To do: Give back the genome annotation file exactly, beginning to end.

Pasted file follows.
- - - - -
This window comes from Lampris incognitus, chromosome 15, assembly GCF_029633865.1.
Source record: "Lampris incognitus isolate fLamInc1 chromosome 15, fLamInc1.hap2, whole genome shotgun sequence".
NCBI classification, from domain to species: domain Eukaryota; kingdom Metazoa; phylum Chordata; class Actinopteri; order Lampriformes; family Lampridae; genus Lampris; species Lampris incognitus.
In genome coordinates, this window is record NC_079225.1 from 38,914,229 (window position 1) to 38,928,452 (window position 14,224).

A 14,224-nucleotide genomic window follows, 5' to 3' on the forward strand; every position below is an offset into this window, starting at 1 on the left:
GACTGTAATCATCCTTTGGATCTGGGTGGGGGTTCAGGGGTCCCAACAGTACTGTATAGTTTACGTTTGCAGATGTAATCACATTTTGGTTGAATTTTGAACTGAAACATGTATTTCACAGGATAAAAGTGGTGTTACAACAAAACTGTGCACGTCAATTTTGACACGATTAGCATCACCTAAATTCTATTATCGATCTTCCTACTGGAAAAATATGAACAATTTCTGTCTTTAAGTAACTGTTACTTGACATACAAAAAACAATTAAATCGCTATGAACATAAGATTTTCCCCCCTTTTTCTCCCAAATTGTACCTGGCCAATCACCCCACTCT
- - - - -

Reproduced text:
This window comes from Lampris incognitus, chromosome 15, assembly GCF_029633865.1.
Source record: "Lampris incognitus isolate fLamInc1 chromosome 15, fLamInc1.hap2, whole genome shotgun sequence".
NCBI classification, from domain to species: domain Eukaryota; kingdom Metazoa; phylum Chordata; class Actinopteri; order Lampriformes; family Lampridae; genus Lampris; species Lampris incognitus.
In genome coordinates, this window is record NC_079225.1 from 38,914,229 (window position 1) to 38,928,452 (window position 14,224).

A 14,224-nucleotide genomic window follows, 5' to 3' on the forward strand; every position below is an offset into this window, starting at 1 on the left:
GACTGTAATCATCCTTTGGATCTGGGTGGGGGTTCAGGGGTCCCAACAGTACTGTATAGTTTACGTTTGCAGATGTAATCACATTTTGGTTGAATTTTGAACTGAAACATGTATTTCACAGGATAAAAGTGGTGTTACAACAAAACTGTGCACGTCAATTTTGACACGATTAGCATCACCTAAATTCTATTATCGATCTTCCTACTGGAAAAATATGAACAATTTCTGTCTTTAAGTAACTGTTACTTGACATACAAAAAACAATTAAATCGCTATGAACATAAGATTTTCCCCCCTTTTTCTCCCAAATTGTACCTGGCCAATCACCCCACTCT